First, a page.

The Poverty Tourism Conversation

Last week I was working on some materials for when our staff returns (in two weeks, three days!)  They return before classes begin and spend a week training together.  Part of the week is the URT, but we also cover office policies, team building, and some more formal learning.  As I prepared, I stumbled my way into the recent upswing of posts on short term trips.

The surge can largely be accounted for because some well known bloggers accepted the opportunity to travel and blog with an organization that addresses poverty.  Rachel Held Evans was invited to Bolivia with World Vision.  Heather B. Armstrong went to Bangladesh with Every Mother Counts (and was strongly criticized by some.)

The decisions (and the posts that followed) were controversial and sparked a wealth of conversation about Poverty Tourism (or whatever you want to call it).  It is a topic I find fascinating and difficult.

Here are some of the posts I have appreciated on this recently:

Jamie, the Very Worst Missionary– She lives in Heredia, I lived in Heredia, I have friends who live as missionaries in Heredia.  I like that I can picture the exact model of Tourista-labeled mini-bus that goes around her town.  I don’t know how I feel about having ridden in it.

Center for Transforming Mission– I found their clearly articulated purpose in a Vision Trip very interesting.

Fuller Youth Institute– This is actually a variety of posts over the last while, and I enjoyed mining through the various perspectives.  I particularly appreciated this piece from Eric Iverson.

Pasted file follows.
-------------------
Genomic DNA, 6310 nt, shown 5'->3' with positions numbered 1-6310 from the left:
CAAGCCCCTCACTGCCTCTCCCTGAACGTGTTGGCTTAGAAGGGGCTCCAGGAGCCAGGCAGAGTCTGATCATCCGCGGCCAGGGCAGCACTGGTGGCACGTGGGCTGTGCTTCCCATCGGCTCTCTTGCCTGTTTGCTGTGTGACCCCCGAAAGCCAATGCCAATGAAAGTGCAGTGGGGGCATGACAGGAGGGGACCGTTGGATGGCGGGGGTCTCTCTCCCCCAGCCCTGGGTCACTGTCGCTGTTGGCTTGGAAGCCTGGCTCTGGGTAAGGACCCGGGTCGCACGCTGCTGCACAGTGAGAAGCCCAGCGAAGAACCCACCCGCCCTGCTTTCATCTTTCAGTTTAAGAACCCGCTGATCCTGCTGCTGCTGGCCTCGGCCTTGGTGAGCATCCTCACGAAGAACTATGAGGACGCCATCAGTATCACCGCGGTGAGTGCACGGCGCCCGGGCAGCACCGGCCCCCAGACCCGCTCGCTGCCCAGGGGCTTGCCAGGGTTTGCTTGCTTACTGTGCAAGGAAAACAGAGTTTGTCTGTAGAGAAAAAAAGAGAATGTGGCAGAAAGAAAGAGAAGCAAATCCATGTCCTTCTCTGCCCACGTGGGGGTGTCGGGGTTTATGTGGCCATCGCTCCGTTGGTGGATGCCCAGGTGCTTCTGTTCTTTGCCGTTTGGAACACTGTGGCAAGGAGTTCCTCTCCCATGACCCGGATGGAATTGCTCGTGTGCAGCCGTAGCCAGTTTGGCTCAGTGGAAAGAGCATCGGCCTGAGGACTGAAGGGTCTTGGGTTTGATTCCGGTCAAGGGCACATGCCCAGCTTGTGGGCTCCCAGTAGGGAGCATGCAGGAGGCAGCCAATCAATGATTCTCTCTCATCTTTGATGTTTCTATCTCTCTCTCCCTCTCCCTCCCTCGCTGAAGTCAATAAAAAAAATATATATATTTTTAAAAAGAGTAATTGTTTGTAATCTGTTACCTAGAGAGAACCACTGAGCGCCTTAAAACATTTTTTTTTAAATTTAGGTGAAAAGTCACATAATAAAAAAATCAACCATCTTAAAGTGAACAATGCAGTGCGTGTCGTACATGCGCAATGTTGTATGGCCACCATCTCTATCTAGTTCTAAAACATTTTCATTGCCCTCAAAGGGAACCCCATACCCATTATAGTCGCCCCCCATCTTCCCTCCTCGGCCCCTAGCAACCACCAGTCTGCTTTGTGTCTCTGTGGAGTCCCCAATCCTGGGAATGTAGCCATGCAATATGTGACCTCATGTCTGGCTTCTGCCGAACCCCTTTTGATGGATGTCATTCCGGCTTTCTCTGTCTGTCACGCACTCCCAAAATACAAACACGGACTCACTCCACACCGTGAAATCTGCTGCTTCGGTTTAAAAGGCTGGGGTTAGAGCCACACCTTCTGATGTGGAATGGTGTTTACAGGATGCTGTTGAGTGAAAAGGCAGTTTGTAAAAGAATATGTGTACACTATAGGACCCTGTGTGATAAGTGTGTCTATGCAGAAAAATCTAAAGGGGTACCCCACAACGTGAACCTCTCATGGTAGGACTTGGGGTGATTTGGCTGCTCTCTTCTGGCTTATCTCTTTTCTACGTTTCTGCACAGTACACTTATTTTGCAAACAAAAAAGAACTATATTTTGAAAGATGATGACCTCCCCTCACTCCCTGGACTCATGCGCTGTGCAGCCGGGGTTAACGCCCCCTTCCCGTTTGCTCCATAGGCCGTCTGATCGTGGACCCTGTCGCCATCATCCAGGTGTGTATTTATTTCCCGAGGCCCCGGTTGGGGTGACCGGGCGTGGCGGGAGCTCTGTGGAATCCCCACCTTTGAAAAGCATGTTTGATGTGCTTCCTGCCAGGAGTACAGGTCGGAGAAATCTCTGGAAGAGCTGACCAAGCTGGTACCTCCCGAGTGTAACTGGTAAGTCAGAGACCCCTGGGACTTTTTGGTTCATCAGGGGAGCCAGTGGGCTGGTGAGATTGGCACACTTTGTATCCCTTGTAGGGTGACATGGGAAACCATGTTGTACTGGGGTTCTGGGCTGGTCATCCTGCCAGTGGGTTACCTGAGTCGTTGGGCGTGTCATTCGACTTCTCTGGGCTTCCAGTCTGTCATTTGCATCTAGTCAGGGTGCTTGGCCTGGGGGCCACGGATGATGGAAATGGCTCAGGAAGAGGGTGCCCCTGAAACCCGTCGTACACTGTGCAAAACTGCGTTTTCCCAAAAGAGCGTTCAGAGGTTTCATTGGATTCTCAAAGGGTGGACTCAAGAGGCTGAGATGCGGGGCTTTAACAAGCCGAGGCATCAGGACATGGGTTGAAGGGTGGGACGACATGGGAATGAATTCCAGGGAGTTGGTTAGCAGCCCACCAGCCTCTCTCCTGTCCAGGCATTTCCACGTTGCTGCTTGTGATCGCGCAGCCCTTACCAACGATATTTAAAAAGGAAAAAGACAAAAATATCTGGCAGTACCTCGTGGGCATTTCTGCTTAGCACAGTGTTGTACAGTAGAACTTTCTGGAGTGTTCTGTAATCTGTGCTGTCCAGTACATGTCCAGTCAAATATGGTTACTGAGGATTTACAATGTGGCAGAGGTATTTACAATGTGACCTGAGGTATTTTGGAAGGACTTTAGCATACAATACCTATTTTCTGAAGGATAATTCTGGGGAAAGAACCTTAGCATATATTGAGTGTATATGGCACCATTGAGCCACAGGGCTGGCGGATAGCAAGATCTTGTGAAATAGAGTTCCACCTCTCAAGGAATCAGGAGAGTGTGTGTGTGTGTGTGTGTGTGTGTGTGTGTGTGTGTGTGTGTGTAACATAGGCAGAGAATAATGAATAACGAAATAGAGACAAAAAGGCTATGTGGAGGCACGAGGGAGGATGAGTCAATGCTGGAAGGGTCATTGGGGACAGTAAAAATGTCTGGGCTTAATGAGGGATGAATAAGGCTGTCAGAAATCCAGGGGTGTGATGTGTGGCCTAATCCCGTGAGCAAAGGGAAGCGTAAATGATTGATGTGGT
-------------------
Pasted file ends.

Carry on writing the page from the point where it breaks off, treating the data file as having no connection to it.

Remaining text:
I’m biased for FYI, because I’ve worked with them enough to know how important their work is to them.  So when they offer ideas and suggestions on short-term trips, I know they’ve really thought it through and, even better, gleaned from research.  Oh, how I love research.

I will offer one thought on this for now.  In my observation, we aren’t being particularly precise when we talk about the subject.  Is poverty toursim/slumdog tourism/poverty safari just another way to describe any short term trip to a region with material poverty?  Doesn’t it matter who the trip participants are, what organization they partner with, how they prepared beforehand, what they spend their time on the ground doing and seeing?

Sometimes we discuss these ideas and lump everything together.  But I am inclined to feel like an individual writer is not quite the same as a team of 15 high schoolers and that an organization that runs trips en masse is not the same as an organization that is on the ground full time year round.

Many commenters on posts seem to say, “I can support short term trips if they’re done right,” but I’m not sure we’re talking enough about what “done right” looks like.  Just saying “not that” isn’t quite clear enough for me.  And if we think there is a better way, I would love to hear that side a bit more.

Thoughts?  Have you had glimpses of what trips done right look like?  How would you advise someone interested in a short term trip?  Or have you found other articles or posts that you’ve liked on this topic?  I’d love those links too.

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